Link to the website of Gilles Cresno Chocolatier
“Above all, I am a very sensitive and passionate person who likes to offer an impeccable product, in a journey of taste and originality. I do not consider myself an artist, but an artisan. I don’t consider myself a chocolate jeweler. I have an approach that is more simple. Look for flavors, textures, rather complex fragrances in the taste, since this is the only thing worth going into. And without destroying what nature has given. When you have raw materials that are very tasty; i am thinking, for example, of a chocolate from a certain terroir that would already have something extraordinary to tell on the aromatic level. You might as well sublimate it by making a plain ganache that is simple, coated, clean, good, very good, and that is enough. When you eat cheese, you eat the milk of an animal that’s been processed, but all of those flavors come from the raw material and a little bit, like wine, from the way that you processed it. So there’s this transition between exceptional raw materials and craftsmanship. The breeder, or the vineyard and how it was vinified. It’s good especially! And it’s beautiful!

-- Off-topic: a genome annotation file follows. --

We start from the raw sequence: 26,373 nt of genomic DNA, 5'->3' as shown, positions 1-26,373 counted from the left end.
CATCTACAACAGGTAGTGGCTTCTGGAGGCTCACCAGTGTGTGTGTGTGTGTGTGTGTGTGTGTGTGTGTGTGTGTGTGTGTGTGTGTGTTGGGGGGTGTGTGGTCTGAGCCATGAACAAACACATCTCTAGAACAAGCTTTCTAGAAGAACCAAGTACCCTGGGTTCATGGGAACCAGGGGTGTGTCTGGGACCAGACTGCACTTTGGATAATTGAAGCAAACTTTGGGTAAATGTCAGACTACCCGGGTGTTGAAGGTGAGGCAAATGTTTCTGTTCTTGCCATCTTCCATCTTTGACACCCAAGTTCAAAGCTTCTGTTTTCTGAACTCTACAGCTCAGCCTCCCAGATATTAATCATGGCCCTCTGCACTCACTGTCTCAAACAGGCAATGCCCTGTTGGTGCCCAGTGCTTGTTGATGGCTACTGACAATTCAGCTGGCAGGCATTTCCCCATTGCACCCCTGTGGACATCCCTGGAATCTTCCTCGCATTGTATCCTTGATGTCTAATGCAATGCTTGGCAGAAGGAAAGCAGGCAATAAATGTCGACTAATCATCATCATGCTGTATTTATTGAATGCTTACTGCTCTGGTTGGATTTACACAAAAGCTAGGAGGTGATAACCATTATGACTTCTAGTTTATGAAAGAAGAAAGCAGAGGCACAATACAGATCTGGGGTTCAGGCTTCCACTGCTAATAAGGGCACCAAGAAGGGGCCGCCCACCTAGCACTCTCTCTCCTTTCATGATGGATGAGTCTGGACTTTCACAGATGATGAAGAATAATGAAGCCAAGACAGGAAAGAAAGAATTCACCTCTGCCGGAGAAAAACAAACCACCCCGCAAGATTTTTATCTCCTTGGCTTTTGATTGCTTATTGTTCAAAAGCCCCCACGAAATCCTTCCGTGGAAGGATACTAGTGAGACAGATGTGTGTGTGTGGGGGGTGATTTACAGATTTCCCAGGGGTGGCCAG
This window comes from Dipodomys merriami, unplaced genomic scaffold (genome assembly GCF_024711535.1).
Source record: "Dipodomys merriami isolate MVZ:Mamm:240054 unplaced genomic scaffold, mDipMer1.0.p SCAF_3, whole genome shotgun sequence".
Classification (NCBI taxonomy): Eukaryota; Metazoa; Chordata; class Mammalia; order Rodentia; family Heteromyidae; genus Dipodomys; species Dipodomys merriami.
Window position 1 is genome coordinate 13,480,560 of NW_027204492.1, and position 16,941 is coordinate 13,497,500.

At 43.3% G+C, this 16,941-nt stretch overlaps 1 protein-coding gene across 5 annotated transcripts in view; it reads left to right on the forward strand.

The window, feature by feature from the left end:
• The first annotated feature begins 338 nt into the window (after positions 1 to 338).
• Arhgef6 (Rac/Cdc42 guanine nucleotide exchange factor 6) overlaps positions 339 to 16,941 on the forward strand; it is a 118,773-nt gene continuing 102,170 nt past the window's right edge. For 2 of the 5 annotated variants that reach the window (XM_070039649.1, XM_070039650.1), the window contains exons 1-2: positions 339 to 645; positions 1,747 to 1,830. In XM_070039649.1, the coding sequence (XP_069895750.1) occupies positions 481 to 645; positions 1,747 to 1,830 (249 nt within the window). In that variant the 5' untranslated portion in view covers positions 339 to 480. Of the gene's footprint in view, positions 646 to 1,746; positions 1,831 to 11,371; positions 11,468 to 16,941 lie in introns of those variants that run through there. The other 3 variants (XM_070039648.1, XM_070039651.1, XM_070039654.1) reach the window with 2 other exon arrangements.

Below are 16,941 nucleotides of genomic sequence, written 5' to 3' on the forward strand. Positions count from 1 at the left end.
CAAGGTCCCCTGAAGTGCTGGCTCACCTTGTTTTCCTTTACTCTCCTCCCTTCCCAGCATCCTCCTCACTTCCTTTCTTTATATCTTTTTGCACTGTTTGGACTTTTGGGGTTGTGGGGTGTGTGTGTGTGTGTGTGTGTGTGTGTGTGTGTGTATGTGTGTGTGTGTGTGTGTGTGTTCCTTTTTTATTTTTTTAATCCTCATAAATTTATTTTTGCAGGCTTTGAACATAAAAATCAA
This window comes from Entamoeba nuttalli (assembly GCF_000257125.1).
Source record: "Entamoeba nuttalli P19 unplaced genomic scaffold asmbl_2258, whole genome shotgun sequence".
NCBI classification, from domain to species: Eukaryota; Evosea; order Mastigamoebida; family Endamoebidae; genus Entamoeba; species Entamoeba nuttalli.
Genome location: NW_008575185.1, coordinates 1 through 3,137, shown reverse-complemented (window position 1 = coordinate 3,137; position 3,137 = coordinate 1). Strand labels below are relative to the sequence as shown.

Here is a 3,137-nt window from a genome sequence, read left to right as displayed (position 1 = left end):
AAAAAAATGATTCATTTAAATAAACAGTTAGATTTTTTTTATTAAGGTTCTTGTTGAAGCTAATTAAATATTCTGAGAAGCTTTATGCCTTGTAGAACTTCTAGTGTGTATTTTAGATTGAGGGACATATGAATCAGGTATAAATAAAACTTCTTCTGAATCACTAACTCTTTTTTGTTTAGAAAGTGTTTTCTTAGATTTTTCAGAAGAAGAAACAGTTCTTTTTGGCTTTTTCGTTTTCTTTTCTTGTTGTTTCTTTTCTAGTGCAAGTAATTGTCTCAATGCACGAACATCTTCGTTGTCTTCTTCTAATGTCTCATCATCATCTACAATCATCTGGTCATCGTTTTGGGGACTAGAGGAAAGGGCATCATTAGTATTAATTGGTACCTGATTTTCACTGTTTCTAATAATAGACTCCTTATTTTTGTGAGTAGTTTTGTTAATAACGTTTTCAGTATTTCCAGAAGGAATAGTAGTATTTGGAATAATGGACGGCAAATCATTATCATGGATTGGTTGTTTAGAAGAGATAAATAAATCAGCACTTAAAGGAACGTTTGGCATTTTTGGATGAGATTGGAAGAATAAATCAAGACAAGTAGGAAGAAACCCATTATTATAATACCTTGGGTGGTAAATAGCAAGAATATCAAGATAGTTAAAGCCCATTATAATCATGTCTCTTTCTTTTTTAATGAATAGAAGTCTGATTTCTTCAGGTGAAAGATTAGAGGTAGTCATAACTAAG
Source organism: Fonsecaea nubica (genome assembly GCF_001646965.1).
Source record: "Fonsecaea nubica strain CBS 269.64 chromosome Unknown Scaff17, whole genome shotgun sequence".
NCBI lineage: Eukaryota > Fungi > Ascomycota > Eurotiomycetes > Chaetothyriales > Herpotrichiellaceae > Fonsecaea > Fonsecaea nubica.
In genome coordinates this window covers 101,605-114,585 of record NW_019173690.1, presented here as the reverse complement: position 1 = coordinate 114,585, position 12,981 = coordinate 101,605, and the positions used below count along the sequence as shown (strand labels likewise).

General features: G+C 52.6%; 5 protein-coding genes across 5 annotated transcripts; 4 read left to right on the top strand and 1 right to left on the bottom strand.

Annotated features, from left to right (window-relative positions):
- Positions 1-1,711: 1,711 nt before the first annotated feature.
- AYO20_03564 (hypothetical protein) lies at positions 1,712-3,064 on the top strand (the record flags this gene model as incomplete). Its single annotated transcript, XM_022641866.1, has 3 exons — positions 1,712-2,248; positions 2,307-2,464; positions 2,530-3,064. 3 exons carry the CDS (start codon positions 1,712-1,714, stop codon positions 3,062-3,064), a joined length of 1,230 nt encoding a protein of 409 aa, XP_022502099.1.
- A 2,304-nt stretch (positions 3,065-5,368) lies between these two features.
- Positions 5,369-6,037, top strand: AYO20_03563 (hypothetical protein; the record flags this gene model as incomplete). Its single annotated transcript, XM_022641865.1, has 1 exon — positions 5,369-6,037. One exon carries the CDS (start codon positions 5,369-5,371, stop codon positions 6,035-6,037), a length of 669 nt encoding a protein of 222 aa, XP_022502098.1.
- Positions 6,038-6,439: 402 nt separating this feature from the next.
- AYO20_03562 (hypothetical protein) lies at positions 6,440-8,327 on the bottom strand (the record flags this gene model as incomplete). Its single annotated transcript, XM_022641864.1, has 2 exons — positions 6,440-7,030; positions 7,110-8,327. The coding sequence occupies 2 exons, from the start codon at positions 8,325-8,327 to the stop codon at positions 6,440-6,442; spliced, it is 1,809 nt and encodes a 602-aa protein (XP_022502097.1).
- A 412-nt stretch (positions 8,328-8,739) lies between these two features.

The same is true of my inspiration. We shouldn’t lie, we don’t invent much. My creation today always comes from my experience. Things I could taste in pure or transformed state. I’m not the only one making raspberry chocolate or passion fruit. But the recipe I’m going to create, it’s going to be researched. Make my recipe. The one I like. The one that suits me. And my pride is in having managed to make good, affordable chocolate. How will we present the product? the price range? the target?… All this must go to the heart of the matter, with quick choices made in quality and rationality. What’s the point of having a beautiful box of chocolates when the inside isn’t fresh? The type of preservation is therefore important, because chocolate is a short-lived and fragile product. On the shelves, for example, the packaging was changed. They’re now light-tight. Shelves that are well protected and that can be consumed in good conditions for a sufficient period of time. I’m responsible for all this somewhere.